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John and Alison talk explicitly about their shared leadership but as we know, these things are simpler in principle than practice. Voluntary organisations are a mix of very diverse people and identities. John refers to himself as a ‘critical friend’, which is a powerful way of saying that good chairs will feel able to offer constructive critique (you will learn more about this in Week 5). Offering critique from a position of difference is an important part of collaborative leadership. Most importantly, Alison and John talk about building and nurturing personal relationships of trust. Putting the work in at this level enables them to tackle difficult problems when they arise and make the most of their diverse identities in practice. With that in mind, you will now move on to think about ways in which voluntary organisations can draw on the strengths of diverse identities.

6 Making the most of diverse identities

We can now propose some ways in which voluntary organisations can make the most of the diverse identities housed within them and beyond them.

  • Allowing time and space for people to express themselves. This sounds somewhat obvious, but it is easy to get caught up in the busy environment of everyday organisational life. If people aren’t given opportunities to express themselves, then often their valuable perspectives and life experiences may not even known about in the first place. Of course, tasks in organisations need to be completed, but allowing time and space for informal conversation is important too, whether at a regular communal tea or a more structured idea sharing session.
  • Introducing some collective decision-making. Some organisational managers will say that they consult staff or stress the importance of communicating decisions to staff and volunteers. These are all minimalist approaches, with a strong hierarchy still directing decisions: the agenda, and often the substantive decision, is already framed in advance. We cannot really refer to this way of working as particularly democratic, as almost all of the power still resides with top management.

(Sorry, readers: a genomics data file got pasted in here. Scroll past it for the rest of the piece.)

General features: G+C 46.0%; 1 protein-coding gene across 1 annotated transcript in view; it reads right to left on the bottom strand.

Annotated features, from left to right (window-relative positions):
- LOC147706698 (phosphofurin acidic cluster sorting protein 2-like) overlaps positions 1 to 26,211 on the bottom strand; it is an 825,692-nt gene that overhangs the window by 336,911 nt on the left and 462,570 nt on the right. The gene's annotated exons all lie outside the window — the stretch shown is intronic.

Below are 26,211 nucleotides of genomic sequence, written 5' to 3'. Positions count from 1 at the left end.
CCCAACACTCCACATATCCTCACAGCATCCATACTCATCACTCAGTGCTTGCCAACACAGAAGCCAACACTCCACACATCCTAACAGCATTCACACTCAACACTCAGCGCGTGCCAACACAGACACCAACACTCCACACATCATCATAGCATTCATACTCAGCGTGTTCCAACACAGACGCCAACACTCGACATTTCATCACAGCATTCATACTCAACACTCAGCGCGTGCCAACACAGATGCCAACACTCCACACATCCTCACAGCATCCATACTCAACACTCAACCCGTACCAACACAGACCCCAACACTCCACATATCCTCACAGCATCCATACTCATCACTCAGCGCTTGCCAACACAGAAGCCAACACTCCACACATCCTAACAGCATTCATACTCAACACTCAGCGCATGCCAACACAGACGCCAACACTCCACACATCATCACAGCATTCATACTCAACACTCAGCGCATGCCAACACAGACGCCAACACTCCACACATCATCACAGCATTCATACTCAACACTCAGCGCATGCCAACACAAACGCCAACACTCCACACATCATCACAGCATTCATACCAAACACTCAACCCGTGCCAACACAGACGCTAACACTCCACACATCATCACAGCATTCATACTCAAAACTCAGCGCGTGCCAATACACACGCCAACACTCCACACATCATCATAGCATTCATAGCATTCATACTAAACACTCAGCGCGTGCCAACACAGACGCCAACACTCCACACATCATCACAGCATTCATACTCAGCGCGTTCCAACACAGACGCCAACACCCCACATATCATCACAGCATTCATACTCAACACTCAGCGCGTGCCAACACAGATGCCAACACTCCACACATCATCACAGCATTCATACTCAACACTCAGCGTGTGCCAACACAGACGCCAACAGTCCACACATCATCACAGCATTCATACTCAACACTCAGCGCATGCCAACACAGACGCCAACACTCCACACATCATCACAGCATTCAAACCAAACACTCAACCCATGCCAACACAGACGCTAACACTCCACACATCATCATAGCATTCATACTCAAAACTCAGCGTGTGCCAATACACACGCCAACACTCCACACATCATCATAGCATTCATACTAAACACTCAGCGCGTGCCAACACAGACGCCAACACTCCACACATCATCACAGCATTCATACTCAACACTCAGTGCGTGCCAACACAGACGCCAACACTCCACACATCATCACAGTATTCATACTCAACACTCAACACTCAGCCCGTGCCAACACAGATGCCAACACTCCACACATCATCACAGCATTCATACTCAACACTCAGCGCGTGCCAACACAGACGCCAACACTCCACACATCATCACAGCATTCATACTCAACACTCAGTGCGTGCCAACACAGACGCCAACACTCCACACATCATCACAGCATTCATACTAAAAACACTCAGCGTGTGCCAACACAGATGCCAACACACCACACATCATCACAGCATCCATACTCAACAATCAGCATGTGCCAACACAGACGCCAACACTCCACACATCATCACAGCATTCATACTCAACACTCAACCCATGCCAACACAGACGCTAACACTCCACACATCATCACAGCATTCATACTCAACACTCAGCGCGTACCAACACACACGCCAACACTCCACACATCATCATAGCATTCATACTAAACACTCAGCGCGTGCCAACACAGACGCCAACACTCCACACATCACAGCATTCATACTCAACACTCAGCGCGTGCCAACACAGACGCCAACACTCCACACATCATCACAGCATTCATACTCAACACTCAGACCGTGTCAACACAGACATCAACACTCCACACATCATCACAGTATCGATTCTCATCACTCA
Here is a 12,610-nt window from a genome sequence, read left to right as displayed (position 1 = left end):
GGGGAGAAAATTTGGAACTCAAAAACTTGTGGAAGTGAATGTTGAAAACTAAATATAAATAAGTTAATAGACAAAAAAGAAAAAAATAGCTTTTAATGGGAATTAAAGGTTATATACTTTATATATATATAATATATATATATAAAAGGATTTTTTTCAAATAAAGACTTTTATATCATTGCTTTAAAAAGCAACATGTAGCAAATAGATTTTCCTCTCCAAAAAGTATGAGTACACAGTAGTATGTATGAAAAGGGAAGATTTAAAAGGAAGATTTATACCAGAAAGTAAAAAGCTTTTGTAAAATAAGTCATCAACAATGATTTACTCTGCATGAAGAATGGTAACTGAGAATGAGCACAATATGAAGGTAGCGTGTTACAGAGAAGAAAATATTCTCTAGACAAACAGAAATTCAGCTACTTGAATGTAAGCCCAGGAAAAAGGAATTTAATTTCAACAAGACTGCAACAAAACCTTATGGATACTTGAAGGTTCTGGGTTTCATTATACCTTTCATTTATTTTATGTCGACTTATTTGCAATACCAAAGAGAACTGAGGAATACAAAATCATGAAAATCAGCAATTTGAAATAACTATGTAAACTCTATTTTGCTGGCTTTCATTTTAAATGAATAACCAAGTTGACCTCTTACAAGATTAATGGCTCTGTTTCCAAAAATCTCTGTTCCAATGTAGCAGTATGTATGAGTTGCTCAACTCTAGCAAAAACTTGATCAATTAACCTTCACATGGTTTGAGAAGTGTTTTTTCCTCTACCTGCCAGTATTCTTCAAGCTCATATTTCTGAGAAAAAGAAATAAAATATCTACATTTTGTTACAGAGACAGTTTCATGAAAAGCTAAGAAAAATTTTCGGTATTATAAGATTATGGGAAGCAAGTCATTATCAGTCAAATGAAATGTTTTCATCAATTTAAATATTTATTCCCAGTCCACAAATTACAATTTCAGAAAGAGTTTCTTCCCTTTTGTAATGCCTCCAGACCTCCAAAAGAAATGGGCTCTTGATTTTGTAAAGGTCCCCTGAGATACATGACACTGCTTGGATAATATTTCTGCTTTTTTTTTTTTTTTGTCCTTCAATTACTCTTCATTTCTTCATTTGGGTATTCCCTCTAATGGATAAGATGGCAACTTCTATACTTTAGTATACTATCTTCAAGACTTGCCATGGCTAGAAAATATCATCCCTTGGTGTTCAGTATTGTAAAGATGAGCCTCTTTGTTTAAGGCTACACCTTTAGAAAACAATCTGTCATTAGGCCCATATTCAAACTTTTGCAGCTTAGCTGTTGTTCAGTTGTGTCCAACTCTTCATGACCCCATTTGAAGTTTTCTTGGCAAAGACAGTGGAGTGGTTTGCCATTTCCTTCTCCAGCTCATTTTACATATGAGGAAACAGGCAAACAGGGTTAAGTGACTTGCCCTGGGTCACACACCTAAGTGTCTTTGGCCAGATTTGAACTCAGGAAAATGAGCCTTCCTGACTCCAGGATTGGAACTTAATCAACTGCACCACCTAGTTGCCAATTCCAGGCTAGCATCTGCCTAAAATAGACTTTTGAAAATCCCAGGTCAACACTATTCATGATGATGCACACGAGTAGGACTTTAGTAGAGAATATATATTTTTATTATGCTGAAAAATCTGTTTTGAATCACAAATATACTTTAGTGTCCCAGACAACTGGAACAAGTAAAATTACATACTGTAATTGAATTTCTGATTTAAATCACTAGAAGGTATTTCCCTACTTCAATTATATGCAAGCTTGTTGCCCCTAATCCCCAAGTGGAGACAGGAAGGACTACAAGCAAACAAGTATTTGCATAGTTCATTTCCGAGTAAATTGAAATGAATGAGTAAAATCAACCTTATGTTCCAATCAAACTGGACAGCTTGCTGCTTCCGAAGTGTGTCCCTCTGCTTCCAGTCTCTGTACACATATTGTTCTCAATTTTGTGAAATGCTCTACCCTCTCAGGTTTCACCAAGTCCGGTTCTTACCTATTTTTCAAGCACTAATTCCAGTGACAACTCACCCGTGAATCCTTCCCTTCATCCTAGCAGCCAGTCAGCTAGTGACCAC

• Introducing a more participative approach to discussion and decisions. Such approaches are often referred to as deliberative practices. They allow people the opportunity to come together to shape how an issue is perceived and how it should be tackled. Deliberative democrats emphasise the need for rational debate based on strong, balanced evidence. Important in this approach is a measure of good faith: that a process is being used genuinely in order to gain the best possible decision, rather than being used to further someone’s existing opinion or interests. This is a hard request to make of people and whether or not genuine good faith is ever truly achieved is questionable. Perhaps the challenge for us is to become better at identifying examples of good and bad faith in practice.
  • Paying attention to silence: some people are less comfortable than others at speaking up in public forums, which is perfectly natural. Yet it should be a matter of concern when some people are routinely silent. Not everyone is comfortable speaking in meetings and these people need to be approached for their views in less formal contexts. Likewise, some organisational functions are valued more than others within organisations. Meetings can be dominated by a particular function at the expense of others, so it is worth thinking about whether all aspects of an organisation are being offered the time and space they need for expression.
  • Avoiding being dominated by functional thinking: the functions of organisations are usually expert-led, but just because one person has spent years doing a certain type of work, does not mean others in the organisation might not have some valuable perspectives to share. In fact, very often hearing from someone outside a particular function can inject an important fresh perspective.

The key point with all of these approaches is that they can help us see beyond the boundaries of the identities we establish for ourselves and our organisations: their aim is to put together a range of perspectives in order to generate something new.

Activity 2 Seeking out difference

Timing: (40 minutes)